10 July 2014


Original Story:  Freep.com

State school Superintendent Mike Flanagan announced Monday he is giving notice to Michigan’s charter school authorizers that he will exercise his “statutory authority” to prevent them from granting new charters if their performance overseeing the schools does not measure up.

Flanagan said a recent Free Press special report on charter schools led him to make the decision.

“This series of news articles has prompted me to think differently about whether to suspend an authorizer’s ability to open new charter schools,” Flanagan was quoted in a news release by the Michigan Department of Education. “It’s my authority in state law, and I will be using it.

“We are getting serious about quality choices for Michigan students. This is not just about getting academic results. It’s about total transparency and accountability.”

Flanagan’s office said he would not comment beyond the MDE news release, which contained several statements from him.

An eight-day Free Press series showed that MDE has never suspended an authorizer. Flanagan had said previously that the Legislature needs to provide specific guidelines for shutting down authorizers — the universities, community colleges and school districts that authorize and oversee charter schools’ performance.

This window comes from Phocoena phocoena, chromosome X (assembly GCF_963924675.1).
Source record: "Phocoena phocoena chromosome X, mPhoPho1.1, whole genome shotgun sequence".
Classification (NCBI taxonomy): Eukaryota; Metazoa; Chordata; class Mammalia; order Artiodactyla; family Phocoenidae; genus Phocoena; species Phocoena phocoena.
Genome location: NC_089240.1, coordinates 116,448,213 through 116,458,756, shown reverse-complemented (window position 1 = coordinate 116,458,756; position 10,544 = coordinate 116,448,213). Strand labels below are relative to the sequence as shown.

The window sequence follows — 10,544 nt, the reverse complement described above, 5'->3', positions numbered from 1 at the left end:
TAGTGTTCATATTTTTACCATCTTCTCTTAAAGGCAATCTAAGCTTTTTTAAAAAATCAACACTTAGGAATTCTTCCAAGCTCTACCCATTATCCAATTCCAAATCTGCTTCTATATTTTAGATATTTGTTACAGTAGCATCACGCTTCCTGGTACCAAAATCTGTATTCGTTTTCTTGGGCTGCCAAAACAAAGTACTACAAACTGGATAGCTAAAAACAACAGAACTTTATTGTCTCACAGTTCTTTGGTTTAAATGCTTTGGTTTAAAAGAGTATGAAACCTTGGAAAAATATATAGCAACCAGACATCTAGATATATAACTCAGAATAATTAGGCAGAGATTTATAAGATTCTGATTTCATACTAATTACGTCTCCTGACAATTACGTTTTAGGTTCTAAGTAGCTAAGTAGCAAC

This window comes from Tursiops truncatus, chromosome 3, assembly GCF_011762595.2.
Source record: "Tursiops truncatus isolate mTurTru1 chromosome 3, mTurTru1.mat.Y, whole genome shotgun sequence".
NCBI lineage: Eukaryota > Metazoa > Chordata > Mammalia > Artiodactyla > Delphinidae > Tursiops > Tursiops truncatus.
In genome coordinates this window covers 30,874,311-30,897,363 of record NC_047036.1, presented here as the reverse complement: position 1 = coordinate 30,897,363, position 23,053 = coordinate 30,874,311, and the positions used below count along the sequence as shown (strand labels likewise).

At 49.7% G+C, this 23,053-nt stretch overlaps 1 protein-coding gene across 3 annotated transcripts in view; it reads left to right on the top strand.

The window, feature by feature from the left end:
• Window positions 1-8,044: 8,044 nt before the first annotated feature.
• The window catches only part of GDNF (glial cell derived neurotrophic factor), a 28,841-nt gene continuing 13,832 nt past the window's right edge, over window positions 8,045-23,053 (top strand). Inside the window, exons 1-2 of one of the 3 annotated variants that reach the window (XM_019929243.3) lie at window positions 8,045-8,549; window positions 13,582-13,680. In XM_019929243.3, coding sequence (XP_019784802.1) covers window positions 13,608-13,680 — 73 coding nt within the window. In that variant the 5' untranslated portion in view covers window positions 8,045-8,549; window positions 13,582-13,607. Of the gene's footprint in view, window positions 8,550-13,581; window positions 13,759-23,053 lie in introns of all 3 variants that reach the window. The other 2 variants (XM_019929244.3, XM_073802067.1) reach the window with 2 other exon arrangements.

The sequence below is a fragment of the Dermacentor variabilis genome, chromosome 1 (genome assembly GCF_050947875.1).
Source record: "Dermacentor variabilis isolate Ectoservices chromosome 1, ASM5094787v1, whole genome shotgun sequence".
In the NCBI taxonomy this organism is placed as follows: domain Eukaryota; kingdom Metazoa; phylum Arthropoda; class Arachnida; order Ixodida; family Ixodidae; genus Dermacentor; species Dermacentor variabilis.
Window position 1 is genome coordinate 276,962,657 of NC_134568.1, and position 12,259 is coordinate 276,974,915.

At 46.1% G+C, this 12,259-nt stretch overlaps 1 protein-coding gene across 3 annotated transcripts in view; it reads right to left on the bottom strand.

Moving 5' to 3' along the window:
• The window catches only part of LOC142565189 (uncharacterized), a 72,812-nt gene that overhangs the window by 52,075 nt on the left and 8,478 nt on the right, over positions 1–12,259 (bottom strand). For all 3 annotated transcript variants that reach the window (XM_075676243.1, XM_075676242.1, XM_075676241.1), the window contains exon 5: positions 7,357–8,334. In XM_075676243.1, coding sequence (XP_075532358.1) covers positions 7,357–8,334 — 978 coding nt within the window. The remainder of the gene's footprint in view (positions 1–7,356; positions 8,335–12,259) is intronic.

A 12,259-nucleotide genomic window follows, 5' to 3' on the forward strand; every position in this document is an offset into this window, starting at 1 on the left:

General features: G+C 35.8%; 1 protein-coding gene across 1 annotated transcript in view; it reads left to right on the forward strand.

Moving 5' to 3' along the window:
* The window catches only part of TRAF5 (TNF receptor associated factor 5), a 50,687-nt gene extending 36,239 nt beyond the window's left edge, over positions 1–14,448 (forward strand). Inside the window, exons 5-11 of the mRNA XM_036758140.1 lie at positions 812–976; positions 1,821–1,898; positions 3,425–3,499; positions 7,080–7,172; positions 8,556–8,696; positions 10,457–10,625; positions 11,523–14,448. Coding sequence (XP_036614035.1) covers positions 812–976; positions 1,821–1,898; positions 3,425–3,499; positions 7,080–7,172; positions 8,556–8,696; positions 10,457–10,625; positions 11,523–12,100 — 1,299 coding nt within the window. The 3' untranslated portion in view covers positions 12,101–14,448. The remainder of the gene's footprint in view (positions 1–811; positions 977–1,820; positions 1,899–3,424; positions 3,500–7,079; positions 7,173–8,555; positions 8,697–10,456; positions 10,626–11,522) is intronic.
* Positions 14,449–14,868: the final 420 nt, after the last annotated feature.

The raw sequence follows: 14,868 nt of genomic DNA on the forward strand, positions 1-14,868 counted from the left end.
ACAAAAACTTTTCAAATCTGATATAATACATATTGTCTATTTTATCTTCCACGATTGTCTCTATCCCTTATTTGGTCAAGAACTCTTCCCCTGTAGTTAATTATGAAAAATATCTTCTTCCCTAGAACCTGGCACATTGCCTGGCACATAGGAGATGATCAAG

The series, “State of Charter Schools,” found that Michigan charters receive nearly $1 billion per year in taxpayer money, often with little accountability or transparency on how those dollars are spent.

The series also reported that academic performance is mixed, and charter schools on average fare no better than traditional schools in educating students in poverty. Many poor-performing charter schools are allowed to continue operating for years by their authorizers.

The Michigan Association of Public School Academies, a professional organization for the state’s charter schools, said the move by Flanagan is good — and is proof Michigan already has tough oversight laws.

“He has had this authority for a number of years,” MAPSA President Dan Quisenberry said. “This statutory responsibility is part of Michigan’s strong system of charter school oversight, so it’s ironic that this announcement comes following a week of stories about how weak our state oversight is.